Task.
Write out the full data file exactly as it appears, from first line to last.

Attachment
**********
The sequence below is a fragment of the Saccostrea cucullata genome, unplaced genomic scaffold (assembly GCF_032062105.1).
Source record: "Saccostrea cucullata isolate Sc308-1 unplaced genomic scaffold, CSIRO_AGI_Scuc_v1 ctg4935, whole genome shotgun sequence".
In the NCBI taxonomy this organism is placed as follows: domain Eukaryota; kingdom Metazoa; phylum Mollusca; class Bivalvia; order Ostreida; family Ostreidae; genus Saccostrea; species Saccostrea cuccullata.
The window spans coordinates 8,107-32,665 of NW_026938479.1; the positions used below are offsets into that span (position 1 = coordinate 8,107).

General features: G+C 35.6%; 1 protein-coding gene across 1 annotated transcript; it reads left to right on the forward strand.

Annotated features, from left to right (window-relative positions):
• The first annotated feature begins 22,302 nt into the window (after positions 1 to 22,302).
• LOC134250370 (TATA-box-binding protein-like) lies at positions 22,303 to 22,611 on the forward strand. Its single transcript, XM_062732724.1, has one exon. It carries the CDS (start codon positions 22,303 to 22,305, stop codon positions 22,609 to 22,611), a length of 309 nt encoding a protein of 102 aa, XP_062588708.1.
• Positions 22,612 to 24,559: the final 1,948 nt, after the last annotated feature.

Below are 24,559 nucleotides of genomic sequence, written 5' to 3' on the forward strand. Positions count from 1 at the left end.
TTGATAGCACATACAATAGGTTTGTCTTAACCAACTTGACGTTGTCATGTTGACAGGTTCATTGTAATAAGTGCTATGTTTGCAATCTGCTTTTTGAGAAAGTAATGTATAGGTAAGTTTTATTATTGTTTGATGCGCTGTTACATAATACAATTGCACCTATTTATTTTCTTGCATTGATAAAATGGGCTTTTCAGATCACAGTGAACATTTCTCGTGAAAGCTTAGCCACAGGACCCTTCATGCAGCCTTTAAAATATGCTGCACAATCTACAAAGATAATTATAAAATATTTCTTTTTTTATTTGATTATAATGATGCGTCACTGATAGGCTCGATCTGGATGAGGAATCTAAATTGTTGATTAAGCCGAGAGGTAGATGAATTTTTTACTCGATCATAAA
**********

The sequence below is a fragment of the Saccostrea cucullata genome, unplaced genomic scaffold (assembly GCF_032062105.1).
Source record: "Saccostrea cucullata isolate Sc308-1 unplaced genomic scaffold, CSIRO_AGI_Scuc_v1 ctg4935, whole genome shotgun sequence".
In the NCBI taxonomy this organism is placed as follows: domain Eukaryota; kingdom Metazoa; phylum Mollusca; class Bivalvia; order Ostreida; family Ostreidae; genus Saccostrea; species Saccostrea cuccullata.
The window spans coordinates 8,107-32,665 of NW_026938479.1; the positions used below are offsets into that span (position 1 = coordinate 8,107).

General features: G+C 35.6%; 1 protein-coding gene across 1 annotated transcript; it reads left to right on the forward strand.

Annotated features, from left to right (window-relative positions):
• The first annotated feature begins 22,302 nt into the window (after positions 1 to 22,302).
• LOC134250370 (TATA-box-binding protein-like) lies at positions 22,303 to 22,611 on the forward strand. Its single transcript, XM_062732724.1, has one exon. It carries the CDS (start codon positions 22,303 to 22,305, stop codon positions 22,609 to 22,611), a length of 309 nt encoding a protein of 102 aa, XP_062588708.1.
• Positions 22,612 to 24,559: the final 1,948 nt, after the last annotated feature.

Below are 24,559 nucleotides of genomic sequence, written 5' to 3' on the forward strand. Positions count from 1 at the left end.
TTGATAGCACATACAATAGGTTTGTCTTAACCAACTTGACGTTGTCATGTTGACAGGTTCATTGTAATAAGTGCTATGTTTGCAATCTGCTTTTTGAGAAAGTAATGTATAGGTAAGTTTTATTATTGTTTGATGCGCTGTTACATAATACAATTGCACCTATTTATTTTCTTGCATTGATAAAATGGGCTTTTCAGATCACAGTGAACATTTCTCGTGAAAGCTTAGCCACAGGACCCTTCATGCAGCCTTTAAAATATGCTGCACAATCTACAAAGATAATTATAAAATATTTCTTTTTTTATTTGATTATAATGATGCGTCACTGATAGGCTCGATCTGGATGAGGAATCTAAATTGTTGATTAAGCCGAGAGGTAGATGAATTTTTTACTCGATCATAAA